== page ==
It is also important to note that if patients are experiencing extreme emotional pain and anguish, they may not be able to identify any reasons for living. They may also feel that they are a ‘burden’ to their family and that they would be ‘better off dead’. They may not be able to see a future beyond the consultation. This may be particularly evident if the patient has a severe mental illness such as psychosis with nihilistic delusions or command hallucinations where suicidal risk is identified, or if the patient presents as passive about their suicidal thoughts. In such cases, the condition should be considered as acute illness requiring urgent attention: compassion and care may need to be accompanied by a more direct clinical approach, possibly involving the use of the Mental Health Act and admission to hospital. The Bank of Hope can be introduced once the severe and imminent risk has passed.
The more information the clinician has about the patient's suicidal thoughts, the greater the chance to intervene appropriately, helping the patient to resist acting on these thoughts. This article has outlined the most important aspects of suicide mitigation, a pragmatic approach to preventing suicide. (Box 4). It highlights the essential components of a safe response to a patient experiencing suicidal thoughts and the collaborative creation of a safety plan. We strongly endorse specialist awareness and skills training, as nothing can ever replace the opportunity of developing knowledge, skills and confidence. As well as learning necessary skills, clinicians will be more able to manage real-life scenarios. Box 5 lists some of the training courses available in the UK and the USA. In addition, we urge clinicians to seek both peer support and supervision to discuss patients experiencing suicidal thoughts. Such patients have complex needs and can make heavy emotional demands on professional healthcare staff.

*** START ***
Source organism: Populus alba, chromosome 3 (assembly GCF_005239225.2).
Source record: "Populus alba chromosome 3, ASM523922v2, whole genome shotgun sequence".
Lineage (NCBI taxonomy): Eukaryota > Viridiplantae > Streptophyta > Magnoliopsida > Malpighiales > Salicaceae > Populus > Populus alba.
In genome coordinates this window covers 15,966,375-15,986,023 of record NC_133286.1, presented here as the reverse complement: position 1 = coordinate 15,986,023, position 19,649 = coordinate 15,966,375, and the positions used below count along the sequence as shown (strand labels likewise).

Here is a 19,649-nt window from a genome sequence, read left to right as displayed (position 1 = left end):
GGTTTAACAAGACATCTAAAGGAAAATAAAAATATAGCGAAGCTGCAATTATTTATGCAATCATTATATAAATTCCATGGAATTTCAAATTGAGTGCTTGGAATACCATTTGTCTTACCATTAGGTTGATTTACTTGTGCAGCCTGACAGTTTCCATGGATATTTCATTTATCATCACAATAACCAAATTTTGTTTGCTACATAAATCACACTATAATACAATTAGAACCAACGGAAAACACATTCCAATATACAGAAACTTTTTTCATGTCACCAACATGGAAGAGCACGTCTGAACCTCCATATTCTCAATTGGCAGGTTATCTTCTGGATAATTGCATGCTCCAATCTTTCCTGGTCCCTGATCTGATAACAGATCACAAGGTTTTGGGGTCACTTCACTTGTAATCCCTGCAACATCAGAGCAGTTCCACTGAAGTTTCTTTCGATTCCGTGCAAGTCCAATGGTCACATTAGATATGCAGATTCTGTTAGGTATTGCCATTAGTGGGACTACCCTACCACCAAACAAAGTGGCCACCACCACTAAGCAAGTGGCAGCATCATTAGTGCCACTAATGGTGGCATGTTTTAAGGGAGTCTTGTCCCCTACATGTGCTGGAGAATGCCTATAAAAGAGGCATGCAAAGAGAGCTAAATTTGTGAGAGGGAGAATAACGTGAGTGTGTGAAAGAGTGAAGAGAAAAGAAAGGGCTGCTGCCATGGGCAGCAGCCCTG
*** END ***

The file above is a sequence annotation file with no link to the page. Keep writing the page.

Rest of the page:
• The quality of the therapeutic relationship makes it possible for the patient to disclose suicidal thoughts
• Do not be frightened to ask your patient whether they have suicidal thoughts – this is the first step in reducing their risk of completing suicide
• All suicidal thoughts, however ‘minor’, require a response that needs to be compassionate, proportionate and timely
• Document the date, time and important factors in the history and examination of the suicidal individual: ‘If you did not document it then you did not ask it…’
Not all parts of an individual's presentation are of equal weight when assessing risk. Clinical factors in their history and mental state examination are most important when assessing and responding to suicide risk. Suicidal thoughts/plans, loss of hope and overwhelming distress need compassion, diligent identification of risk, instillation of hope, and a robust safety plan.
Connecting with People Emotional Resilience and Suicide Awareness training